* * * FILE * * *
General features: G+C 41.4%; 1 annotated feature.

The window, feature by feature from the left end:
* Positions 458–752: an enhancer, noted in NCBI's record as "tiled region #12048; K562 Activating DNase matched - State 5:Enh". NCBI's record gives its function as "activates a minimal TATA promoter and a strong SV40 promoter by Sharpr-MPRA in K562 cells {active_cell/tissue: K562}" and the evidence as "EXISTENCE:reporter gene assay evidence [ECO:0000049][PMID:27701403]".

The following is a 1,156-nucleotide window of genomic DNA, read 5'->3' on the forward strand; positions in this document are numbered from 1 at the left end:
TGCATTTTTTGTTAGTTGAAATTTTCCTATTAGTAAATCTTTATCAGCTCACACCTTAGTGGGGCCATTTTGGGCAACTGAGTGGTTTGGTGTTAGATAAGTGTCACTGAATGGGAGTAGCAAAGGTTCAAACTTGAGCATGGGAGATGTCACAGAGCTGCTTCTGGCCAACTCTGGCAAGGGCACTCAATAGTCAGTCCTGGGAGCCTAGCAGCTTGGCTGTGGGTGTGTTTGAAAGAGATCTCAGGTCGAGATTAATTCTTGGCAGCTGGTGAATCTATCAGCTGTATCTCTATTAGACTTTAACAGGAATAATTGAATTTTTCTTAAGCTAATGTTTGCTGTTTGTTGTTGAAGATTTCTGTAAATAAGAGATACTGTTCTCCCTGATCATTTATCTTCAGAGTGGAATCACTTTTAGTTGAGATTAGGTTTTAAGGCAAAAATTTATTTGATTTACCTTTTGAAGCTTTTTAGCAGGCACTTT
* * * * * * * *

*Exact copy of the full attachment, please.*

General features: G+C 41.4%; 1 annotated feature.

The window, feature by feature from the left end:
* Positions 458–752: an enhancer, noted in NCBI's record as "tiled region #12048; K562 Activating DNase matched - State 5:Enh". NCBI's record gives its function as "activates a minimal TATA promoter and a strong SV40 promoter by Sharpr-MPRA in K562 cells {active_cell/tissue: K562}" and the evidence as "EXISTENCE:reporter gene assay evidence [ECO:0000049][PMID:27701403]".

The following is a 1,156-nucleotide window of genomic DNA, read 5'->3' on the forward strand; positions in this document are numbered from 1 at the left end:
TGCATTTTTTGTTAGTTGAAATTTTCCTATTAGTAAATCTTTATCAGCTCACACCTTAGTGGGGCCATTTTGGGCAACTGAGTGGTTTGGTGTTAGATAAGTGTCACTGAATGGGAGTAGCAAAGGTTCAAACTTGAGCATGGGAGATGTCACAGAGCTGCTTCTGGCCAACTCTGGCAAGGGCACTCAATAGTCAGTCCTGGGAGCCTAGCAGCTTGGCTGTGGGTGTGTTTGAAAGAGATCTCAGGTCGAGATTAATTCTTGGCAGCTGGTGAATCTATCAGCTGTATCTCTATTAGACTTTAACAGGAATAATTGAATTTTTCTTAAGCTAATGTTTGCTGTTTGTTGTTGAAGATTTCTGTAAATAAGAGATACTGTTCTCCCTGATCATTTATCTTCAGAGTGGAATCACTTTTAGTTGAGATTAGGTTTTAAGGCAAAAATTTATTTGATTTACCTTTTGAAGCTTTTTAGCAGGCACTTT